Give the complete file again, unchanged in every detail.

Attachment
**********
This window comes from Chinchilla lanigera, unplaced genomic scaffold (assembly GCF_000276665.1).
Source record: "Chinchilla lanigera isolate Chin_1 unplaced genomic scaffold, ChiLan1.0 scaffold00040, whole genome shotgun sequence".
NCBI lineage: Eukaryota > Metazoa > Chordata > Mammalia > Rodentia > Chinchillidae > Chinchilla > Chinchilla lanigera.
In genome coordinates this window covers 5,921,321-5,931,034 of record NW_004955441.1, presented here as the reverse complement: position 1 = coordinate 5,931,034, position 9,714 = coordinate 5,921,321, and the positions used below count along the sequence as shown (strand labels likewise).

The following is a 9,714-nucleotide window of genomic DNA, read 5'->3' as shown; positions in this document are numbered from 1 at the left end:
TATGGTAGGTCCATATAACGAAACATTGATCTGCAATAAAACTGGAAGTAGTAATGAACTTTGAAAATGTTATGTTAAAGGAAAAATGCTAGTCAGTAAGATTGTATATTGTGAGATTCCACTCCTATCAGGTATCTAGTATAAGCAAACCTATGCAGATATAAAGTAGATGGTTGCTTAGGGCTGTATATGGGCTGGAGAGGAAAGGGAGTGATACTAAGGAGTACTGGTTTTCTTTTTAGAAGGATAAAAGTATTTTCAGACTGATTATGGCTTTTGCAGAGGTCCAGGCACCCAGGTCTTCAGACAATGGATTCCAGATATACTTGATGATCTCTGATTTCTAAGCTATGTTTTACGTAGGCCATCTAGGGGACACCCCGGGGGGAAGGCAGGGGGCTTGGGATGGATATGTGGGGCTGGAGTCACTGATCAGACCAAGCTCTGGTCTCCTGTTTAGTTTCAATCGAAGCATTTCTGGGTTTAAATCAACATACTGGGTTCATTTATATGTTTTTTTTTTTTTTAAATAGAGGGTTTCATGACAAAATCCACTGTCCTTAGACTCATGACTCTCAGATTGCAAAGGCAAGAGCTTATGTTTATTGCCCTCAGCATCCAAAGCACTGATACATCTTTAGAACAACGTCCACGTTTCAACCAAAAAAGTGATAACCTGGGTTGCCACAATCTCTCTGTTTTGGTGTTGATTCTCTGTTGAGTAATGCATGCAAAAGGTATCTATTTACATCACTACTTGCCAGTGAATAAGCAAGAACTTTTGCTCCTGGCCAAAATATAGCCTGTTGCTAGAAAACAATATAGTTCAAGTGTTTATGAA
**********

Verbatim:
This window comes from Chinchilla lanigera, unplaced genomic scaffold (assembly GCF_000276665.1).
Source record: "Chinchilla lanigera isolate Chin_1 unplaced genomic scaffold, ChiLan1.0 scaffold00040, whole genome shotgun sequence".
NCBI lineage: Eukaryota > Metazoa > Chordata > Mammalia > Rodentia > Chinchillidae > Chinchilla > Chinchilla lanigera.
In genome coordinates this window covers 5,921,321-5,931,034 of record NW_004955441.1, presented here as the reverse complement: position 1 = coordinate 5,931,034, position 9,714 = coordinate 5,921,321, and the positions used below count along the sequence as shown (strand labels likewise).

The following is a 9,714-nucleotide window of genomic DNA, read 5'->3' as shown; positions in this document are numbered from 1 at the left end:
TATGGTAGGTCCATATAACGAAACATTGATCTGCAATAAAACTGGAAGTAGTAATGAACTTTGAAAATGTTATGTTAAAGGAAAAATGCTAGTCAGTAAGATTGTATATTGTGAGATTCCACTCCTATCAGGTATCTAGTATAAGCAAACCTATGCAGATATAAAGTAGATGGTTGCTTAGGGCTGTATATGGGCTGGAGAGGAAAGGGAGTGATACTAAGGAGTACTGGTTTTCTTTTTAGAAGGATAAAAGTATTTTCAGACTGATTATGGCTTTTGCAGAGGTCCAGGCACCCAGGTCTTCAGACAATGGATTCCAGATATACTTGATGATCTCTGATTTCTAAGCTATGTTTTACGTAGGCCATCTAGGGGACACCCCGGGGGGAAGGCAGGGGGCTTGGGATGGATATGTGGGGCTGGAGTCACTGATCAGACCAAGCTCTGGTCTCCTGTTTAGTTTCAATCGAAGCATTTCTGGGTTTAAATCAACATACTGGGTTCATTTATATGTTTTTTTTTTTTTTAAATAGAGGGTTTCATGACAAAATCCACTGTCCTTAGACTCATGACTCTCAGATTGCAAAGGCAAGAGCTTATGTTTATTGCCCTCAGCATCCAAAGCACTGATACATCTTTAGAACAACGTCCACGTTTCAACCAAAAAAGTGATAACCTGGGTTGCCACAATCTCTCTGTTTTGGTGTTGATTCTCTGTTGAGTAATGCATGCAAAAGGTATCTATTTACATCACTACTTGCCAGTGAATAAGCAAGAACTTTTGCTCCTGGCCAAAATATAGCCTGTTGCTAGAAAACAATATAGTTCAAGTGTTTATGAA